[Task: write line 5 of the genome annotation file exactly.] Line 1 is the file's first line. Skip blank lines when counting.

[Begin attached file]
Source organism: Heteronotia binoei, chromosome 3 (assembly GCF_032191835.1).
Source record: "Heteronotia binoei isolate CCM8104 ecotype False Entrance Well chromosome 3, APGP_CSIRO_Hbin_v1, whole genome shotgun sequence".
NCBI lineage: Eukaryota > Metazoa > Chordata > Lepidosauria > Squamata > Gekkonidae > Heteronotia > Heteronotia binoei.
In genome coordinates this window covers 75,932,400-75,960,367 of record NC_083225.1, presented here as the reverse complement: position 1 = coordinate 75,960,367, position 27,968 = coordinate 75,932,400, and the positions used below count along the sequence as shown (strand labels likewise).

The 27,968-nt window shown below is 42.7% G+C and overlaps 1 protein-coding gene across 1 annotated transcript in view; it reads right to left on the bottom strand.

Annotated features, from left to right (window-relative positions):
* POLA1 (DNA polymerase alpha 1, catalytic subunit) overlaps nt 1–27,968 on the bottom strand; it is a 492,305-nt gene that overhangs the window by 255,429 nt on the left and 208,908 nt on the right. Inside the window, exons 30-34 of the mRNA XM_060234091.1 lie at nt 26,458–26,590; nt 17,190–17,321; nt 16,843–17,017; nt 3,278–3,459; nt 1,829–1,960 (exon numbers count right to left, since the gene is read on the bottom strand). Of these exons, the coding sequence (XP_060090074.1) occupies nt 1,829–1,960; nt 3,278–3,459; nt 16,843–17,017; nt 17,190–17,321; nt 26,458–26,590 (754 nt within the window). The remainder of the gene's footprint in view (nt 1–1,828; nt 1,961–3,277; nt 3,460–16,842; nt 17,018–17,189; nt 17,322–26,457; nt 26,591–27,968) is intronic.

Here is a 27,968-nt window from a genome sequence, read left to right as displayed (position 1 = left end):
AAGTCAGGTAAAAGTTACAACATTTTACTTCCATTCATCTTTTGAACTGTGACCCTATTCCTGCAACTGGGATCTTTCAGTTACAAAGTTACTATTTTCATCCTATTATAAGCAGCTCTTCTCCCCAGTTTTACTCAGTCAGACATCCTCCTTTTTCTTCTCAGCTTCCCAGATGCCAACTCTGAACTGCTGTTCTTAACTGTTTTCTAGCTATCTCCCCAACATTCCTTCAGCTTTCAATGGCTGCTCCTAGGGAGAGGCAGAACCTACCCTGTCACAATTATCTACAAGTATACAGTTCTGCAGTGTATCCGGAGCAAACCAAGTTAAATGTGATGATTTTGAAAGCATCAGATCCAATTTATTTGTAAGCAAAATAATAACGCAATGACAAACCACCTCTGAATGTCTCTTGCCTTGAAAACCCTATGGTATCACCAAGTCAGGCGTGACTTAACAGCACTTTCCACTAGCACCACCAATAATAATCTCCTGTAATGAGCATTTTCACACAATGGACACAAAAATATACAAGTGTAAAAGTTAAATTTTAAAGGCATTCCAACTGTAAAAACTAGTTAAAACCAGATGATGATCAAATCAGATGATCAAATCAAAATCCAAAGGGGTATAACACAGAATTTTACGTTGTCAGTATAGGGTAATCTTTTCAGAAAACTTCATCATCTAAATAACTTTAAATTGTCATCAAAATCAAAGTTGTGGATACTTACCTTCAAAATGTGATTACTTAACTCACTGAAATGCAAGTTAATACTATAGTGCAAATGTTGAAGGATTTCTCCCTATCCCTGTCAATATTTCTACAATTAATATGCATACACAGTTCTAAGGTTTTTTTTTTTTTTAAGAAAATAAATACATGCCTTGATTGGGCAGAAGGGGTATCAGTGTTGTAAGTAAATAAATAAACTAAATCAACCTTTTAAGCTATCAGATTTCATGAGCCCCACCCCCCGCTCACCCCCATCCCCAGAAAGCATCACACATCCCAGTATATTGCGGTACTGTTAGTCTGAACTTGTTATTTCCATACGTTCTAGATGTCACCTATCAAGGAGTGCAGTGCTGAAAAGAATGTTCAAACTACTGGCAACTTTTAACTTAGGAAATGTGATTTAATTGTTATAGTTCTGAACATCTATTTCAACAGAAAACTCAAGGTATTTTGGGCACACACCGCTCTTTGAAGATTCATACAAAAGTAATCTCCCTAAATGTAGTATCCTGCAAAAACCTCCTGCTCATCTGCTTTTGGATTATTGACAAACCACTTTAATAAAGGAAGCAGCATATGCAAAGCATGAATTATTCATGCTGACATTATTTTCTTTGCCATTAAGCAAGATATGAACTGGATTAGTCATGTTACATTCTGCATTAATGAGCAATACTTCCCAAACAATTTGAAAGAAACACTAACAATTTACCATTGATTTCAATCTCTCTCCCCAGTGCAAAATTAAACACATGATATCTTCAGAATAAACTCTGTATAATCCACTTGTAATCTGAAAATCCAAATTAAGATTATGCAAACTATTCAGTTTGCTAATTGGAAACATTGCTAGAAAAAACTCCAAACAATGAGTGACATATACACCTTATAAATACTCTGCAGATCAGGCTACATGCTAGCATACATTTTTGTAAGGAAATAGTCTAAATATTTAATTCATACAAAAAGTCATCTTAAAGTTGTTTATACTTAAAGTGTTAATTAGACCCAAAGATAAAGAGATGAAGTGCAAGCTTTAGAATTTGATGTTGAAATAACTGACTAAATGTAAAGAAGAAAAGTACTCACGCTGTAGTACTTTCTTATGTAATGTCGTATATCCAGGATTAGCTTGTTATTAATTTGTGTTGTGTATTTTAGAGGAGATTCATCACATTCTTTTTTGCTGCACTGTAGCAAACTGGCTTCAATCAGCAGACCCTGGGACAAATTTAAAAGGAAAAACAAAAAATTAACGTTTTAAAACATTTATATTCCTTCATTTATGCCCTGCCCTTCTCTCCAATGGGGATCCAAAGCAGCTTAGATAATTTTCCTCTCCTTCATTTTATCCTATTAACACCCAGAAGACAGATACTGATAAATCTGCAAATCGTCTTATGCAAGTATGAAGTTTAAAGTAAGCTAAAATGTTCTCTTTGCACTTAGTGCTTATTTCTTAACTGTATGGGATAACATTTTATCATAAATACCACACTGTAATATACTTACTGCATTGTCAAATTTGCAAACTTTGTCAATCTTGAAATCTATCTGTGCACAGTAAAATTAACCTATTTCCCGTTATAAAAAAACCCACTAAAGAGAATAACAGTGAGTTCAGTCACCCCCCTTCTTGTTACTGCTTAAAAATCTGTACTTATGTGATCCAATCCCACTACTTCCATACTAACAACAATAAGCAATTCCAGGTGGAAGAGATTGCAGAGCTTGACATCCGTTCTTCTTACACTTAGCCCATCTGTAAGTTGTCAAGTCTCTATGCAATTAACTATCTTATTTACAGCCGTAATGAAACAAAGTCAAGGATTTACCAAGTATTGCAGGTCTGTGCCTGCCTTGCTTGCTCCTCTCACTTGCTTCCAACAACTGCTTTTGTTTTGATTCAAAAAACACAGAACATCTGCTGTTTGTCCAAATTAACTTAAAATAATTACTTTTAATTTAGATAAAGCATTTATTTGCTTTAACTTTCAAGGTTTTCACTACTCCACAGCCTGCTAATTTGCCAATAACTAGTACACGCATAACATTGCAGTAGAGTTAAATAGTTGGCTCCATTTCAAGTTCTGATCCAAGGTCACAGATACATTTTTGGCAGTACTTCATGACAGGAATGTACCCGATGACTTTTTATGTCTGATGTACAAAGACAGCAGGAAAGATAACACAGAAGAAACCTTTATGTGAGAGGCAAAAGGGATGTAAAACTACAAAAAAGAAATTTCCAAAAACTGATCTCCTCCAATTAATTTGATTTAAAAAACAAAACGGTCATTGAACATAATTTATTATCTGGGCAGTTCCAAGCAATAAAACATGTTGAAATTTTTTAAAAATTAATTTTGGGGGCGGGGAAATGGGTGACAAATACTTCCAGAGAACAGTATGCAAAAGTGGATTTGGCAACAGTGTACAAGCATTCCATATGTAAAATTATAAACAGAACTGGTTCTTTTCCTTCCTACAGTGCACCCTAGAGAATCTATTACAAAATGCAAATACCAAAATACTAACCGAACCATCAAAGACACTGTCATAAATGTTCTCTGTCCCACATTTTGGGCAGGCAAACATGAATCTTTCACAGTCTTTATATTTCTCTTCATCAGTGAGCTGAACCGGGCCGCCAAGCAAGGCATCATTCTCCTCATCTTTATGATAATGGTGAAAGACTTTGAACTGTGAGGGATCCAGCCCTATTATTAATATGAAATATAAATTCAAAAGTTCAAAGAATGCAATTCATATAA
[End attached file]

The 27,968-nt window shown below is 42.7% G+C and overlaps 1 protein-coding gene across 1 annotated transcript in view; it reads right to left on the bottom strand.